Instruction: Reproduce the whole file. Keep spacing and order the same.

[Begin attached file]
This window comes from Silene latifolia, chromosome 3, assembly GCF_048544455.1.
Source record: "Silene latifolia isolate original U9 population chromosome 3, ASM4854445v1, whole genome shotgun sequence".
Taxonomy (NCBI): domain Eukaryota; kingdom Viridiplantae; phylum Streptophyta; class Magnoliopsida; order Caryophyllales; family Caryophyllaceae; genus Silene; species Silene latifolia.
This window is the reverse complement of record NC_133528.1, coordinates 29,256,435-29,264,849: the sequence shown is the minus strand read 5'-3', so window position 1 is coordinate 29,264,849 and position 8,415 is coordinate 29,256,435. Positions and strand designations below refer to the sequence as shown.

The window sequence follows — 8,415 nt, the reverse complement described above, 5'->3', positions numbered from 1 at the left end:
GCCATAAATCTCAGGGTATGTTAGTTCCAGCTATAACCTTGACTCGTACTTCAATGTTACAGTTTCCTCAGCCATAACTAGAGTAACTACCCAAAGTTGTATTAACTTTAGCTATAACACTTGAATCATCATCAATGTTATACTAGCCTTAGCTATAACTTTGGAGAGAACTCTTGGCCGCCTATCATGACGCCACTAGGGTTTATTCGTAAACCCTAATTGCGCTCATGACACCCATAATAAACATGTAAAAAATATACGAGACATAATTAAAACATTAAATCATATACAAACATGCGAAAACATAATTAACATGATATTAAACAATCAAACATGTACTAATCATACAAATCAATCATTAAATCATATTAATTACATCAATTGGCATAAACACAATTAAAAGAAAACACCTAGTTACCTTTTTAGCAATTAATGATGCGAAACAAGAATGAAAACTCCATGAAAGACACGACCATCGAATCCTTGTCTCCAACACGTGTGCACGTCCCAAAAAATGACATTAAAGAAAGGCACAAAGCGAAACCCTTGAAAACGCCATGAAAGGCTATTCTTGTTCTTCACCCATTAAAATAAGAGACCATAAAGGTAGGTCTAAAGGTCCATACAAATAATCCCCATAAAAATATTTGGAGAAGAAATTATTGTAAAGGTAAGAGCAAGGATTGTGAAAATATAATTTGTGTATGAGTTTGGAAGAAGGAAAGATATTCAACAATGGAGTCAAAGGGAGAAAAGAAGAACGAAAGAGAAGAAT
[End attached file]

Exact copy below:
This window comes from Silene latifolia, chromosome 3, assembly GCF_048544455.1.
Source record: "Silene latifolia isolate original U9 population chromosome 3, ASM4854445v1, whole genome shotgun sequence".
Taxonomy (NCBI): domain Eukaryota; kingdom Viridiplantae; phylum Streptophyta; class Magnoliopsida; order Caryophyllales; family Caryophyllaceae; genus Silene; species Silene latifolia.
This window is the reverse complement of record NC_133528.1, coordinates 29,256,435-29,264,849: the sequence shown is the minus strand read 5'-3', so window position 1 is coordinate 29,264,849 and position 8,415 is coordinate 29,256,435. Positions and strand designations below refer to the sequence as shown.

The window sequence follows — 8,415 nt, the reverse complement described above, 5'->3', positions numbered from 1 at the left end:
GCCATAAATCTCAGGGTATGTTAGTTCCAGCTATAACCTTGACTCGTACTTCAATGTTACAGTTTCCTCAGCCATAACTAGAGTAACTACCCAAAGTTGTATTAACTTTAGCTATAACACTTGAATCATCATCAATGTTATACTAGCCTTAGCTATAACTTTGGAGAGAACTCTTGGCCGCCTATCATGACGCCACTAGGGTTTATTCGTAAACCCTAATTGCGCTCATGACACCCATAATAAACATGTAAAAAATATACGAGACATAATTAAAACATTAAATCATATACAAACATGCGAAAACATAATTAACATGATATTAAACAATCAAACATGTACTAATCATACAAATCAATCATTAAATCATATTAATTACATCAATTGGCATAAACACAATTAAAAGAAAACACCTAGTTACCTTTTTAGCAATTAATGATGCGAAACAAGAATGAAAACTCCATGAAAGACACGACCATCGAATCCTTGTCTCCAACACGTGTGCACGTCCCAAAAAATGACATTAAAGAAAGGCACAAAGCGAAACCCTTGAAAACGCCATGAAAGGCTATTCTTGTTCTTCACCCATTAAAATAAGAGACCATAAAGGTAGGTCTAAAGGTCCATACAAATAATCCCCATAAAAATATTTGGAGAAGAAATTATTGTAAAGGTAAGAGCAAGGATTGTGAAAATATAATTTGTGTATGAGTTTGGAAGAAGGAAAGATATTCAACAATGGAGTCAAAGGGAGAAAAGAAGAACGAAAGAGAAGAAT